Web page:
This exercise is a simple and effective way to learn playfully about yourself, your desires and the convictions you have of yourself including how others might perceive you. Knowing this, you can more easily start doing something about it. You can either change the impression others have of you or you can actively work towards becoming more like your favorite animal. Which will in time make you feel more of a favorite to yourself by doing so.
That’s it for today. We have reheat the end of my top-3 list of favorite exercises to improve life–hopefully yours as well. I hope you have enjoyed these fun exercises and start right away putting them in to practice.
- How do you like the exercises?
- Do you have a personal favorite–and why?
- Has any one exercise helped you to regain your personal leadership in a particular situation?
I am really excited to hear about your experiences so please let me know by sending me an email or leave a comment below.
If you liked this article, mark the following date in your agenda:
‘The single most important factor for (high) sensitive people to lead a happy and fulfilled life.’ (September 28th)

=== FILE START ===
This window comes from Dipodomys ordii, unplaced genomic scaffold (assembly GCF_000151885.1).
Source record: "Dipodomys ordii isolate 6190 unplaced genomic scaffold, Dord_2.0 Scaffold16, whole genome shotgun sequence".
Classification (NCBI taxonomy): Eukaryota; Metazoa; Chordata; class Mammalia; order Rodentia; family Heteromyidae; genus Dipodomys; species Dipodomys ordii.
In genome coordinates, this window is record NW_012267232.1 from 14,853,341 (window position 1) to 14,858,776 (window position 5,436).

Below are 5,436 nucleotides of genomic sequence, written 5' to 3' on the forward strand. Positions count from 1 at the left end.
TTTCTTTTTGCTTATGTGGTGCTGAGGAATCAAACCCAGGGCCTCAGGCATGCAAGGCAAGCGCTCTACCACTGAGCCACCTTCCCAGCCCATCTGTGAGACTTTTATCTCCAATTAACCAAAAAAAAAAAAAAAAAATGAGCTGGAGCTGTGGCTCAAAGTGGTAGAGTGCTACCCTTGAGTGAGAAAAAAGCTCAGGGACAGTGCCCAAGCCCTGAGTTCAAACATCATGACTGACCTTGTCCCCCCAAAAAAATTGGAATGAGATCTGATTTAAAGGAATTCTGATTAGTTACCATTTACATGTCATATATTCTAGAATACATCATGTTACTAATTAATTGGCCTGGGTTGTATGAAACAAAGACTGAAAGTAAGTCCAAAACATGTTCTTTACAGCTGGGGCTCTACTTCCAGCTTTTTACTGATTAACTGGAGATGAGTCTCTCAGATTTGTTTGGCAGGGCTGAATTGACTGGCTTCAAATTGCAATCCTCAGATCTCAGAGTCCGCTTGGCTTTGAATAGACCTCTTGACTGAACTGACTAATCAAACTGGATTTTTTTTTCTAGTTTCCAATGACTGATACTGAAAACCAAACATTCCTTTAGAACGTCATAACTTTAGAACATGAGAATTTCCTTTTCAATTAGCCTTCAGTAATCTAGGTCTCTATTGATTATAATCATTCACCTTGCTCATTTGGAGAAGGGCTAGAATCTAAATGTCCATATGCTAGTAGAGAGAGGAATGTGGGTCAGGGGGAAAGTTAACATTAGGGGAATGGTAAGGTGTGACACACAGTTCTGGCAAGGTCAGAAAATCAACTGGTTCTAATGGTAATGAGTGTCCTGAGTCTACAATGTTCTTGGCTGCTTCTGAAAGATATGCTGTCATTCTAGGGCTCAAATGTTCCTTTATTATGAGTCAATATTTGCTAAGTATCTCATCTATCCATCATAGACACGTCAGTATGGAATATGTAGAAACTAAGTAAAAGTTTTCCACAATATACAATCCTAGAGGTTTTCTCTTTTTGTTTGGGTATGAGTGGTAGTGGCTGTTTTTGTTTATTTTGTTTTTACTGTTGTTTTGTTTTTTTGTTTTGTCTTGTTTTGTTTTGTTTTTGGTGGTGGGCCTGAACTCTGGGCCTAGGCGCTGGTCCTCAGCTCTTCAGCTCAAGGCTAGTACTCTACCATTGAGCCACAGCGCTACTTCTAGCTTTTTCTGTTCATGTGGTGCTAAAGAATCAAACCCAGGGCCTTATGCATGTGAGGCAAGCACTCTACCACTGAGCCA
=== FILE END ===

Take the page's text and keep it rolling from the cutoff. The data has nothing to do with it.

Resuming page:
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Anke Weber Smit, P.h.D. is an passionate coach and approved healer with nearly 10 years of professional experience working with children, teens, adults, and companies. Anke’s mission is helping people with recondition the past and creating their future lifes. She has experience with treating (high) sensitivity issues, eating disorders, body image, relationships with others or with yourself, psychological abuse and anxiety. Anke is a honest, warm inspirational counselor, author and speaker who uses professional expertise, humor and personal recovery to help others to help themselves. For more information on her services, please follow Anke’s blog or visit her on www.cocreate.com (English) or www.ankewebersmit.com (Dutch)